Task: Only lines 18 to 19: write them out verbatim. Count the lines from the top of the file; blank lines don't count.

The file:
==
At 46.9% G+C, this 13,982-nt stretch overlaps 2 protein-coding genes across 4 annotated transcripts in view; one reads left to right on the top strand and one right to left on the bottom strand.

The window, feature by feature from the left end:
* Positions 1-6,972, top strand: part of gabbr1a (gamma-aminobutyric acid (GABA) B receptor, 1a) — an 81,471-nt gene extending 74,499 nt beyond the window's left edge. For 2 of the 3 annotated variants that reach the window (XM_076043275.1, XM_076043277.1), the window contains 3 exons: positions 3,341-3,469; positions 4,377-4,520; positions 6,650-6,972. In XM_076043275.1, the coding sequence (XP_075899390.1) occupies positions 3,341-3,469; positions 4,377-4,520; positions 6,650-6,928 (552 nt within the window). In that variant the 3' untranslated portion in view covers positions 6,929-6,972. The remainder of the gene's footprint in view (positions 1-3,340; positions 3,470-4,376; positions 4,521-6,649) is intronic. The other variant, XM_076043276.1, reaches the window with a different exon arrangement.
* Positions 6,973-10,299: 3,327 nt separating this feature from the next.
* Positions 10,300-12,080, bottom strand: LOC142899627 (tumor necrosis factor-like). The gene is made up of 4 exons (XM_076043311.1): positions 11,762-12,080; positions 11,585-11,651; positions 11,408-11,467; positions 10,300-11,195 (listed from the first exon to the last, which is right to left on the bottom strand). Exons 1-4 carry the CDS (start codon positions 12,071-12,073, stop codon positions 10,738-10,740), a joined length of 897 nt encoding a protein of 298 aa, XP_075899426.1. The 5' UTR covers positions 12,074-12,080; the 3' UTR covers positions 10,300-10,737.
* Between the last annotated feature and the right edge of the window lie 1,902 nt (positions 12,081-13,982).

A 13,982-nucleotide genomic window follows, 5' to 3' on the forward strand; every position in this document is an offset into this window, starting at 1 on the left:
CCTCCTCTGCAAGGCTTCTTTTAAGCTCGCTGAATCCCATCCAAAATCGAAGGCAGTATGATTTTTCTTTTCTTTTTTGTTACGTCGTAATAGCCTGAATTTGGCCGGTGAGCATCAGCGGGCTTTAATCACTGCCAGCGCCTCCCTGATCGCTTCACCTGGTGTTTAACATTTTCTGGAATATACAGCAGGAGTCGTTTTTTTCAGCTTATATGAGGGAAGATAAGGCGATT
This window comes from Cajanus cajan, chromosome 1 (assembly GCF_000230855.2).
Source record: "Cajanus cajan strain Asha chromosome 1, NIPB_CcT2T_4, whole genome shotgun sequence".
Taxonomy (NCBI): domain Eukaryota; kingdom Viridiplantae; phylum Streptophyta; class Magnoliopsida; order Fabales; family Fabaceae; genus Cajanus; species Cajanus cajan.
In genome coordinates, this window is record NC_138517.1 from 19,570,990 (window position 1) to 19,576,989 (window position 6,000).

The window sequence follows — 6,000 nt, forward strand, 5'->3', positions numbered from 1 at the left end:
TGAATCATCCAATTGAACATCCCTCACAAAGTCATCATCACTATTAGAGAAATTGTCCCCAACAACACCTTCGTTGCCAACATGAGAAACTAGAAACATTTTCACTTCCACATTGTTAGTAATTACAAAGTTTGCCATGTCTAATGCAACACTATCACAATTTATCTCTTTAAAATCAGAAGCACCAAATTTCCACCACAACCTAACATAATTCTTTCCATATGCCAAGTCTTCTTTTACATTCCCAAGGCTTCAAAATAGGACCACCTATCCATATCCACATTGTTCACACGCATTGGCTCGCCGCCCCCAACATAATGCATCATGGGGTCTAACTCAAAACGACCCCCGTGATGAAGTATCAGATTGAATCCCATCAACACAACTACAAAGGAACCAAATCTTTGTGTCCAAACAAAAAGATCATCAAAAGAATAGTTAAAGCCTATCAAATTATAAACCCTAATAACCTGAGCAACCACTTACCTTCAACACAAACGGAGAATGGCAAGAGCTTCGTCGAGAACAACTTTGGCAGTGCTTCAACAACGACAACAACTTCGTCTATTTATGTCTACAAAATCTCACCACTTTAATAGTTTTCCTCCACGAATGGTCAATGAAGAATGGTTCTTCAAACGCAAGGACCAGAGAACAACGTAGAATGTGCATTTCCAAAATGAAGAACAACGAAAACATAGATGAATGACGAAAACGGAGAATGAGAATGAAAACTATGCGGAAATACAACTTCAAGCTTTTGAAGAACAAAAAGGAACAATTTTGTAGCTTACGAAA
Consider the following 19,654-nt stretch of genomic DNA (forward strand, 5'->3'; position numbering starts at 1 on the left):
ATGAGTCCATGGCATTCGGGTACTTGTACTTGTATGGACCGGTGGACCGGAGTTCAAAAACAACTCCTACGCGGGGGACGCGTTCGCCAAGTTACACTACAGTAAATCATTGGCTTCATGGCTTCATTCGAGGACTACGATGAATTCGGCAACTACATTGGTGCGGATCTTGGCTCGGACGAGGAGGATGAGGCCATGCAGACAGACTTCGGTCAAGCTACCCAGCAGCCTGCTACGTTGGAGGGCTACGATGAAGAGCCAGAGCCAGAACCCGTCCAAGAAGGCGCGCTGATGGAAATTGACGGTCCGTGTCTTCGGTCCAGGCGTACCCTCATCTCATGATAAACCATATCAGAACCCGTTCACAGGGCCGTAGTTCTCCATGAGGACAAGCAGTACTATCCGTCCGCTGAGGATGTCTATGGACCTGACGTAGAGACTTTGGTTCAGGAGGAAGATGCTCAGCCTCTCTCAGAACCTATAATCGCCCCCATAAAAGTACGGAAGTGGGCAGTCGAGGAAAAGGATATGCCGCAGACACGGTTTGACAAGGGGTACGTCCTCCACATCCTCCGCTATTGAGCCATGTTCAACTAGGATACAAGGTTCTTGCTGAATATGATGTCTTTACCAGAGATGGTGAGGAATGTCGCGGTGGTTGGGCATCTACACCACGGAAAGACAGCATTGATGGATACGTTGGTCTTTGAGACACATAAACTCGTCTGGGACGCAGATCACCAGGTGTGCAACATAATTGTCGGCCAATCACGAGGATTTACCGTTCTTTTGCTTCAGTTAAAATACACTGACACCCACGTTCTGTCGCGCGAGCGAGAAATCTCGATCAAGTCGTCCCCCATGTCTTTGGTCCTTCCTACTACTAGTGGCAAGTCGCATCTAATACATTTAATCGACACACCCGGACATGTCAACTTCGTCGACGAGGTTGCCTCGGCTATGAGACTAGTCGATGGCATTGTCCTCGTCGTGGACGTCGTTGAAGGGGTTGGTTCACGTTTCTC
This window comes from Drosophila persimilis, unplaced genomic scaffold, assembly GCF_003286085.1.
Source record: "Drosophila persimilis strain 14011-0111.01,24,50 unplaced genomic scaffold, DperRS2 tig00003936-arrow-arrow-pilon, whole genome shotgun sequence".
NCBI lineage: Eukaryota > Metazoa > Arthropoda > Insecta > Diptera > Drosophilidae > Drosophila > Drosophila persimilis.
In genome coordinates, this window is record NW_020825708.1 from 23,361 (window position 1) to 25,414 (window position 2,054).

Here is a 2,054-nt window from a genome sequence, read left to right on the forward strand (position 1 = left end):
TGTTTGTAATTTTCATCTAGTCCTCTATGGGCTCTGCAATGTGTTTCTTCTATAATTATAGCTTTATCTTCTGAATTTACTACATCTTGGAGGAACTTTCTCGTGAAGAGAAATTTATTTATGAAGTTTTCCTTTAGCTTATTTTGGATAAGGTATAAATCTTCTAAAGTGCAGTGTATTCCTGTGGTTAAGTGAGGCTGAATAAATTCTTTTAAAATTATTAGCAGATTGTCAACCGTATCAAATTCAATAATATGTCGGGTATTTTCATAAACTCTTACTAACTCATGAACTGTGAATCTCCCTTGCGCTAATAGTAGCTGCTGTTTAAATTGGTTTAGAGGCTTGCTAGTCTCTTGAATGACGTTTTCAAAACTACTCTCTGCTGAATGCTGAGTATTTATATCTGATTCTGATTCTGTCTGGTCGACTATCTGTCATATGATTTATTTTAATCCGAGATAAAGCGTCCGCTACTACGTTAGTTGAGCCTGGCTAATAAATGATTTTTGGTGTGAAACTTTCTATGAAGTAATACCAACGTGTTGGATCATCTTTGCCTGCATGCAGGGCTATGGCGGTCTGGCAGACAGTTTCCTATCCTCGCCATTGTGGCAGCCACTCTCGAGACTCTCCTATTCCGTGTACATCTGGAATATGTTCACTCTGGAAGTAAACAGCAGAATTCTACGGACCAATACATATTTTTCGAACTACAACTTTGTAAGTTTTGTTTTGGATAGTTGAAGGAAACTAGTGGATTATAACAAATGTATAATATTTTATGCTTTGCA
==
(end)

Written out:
Source record: "Drosophila persimilis strain 14011-0111.01,24,50 unplaced genomic scaffold, DperRS2 tig00003936-arrow-arrow-pilon, whole genome shotgun sequence".
NCBI lineage: Eukaryota > Metazoa > Arthropoda > Insecta > Diptera > Drosophilidae > Drosophila > Drosophila persimilis.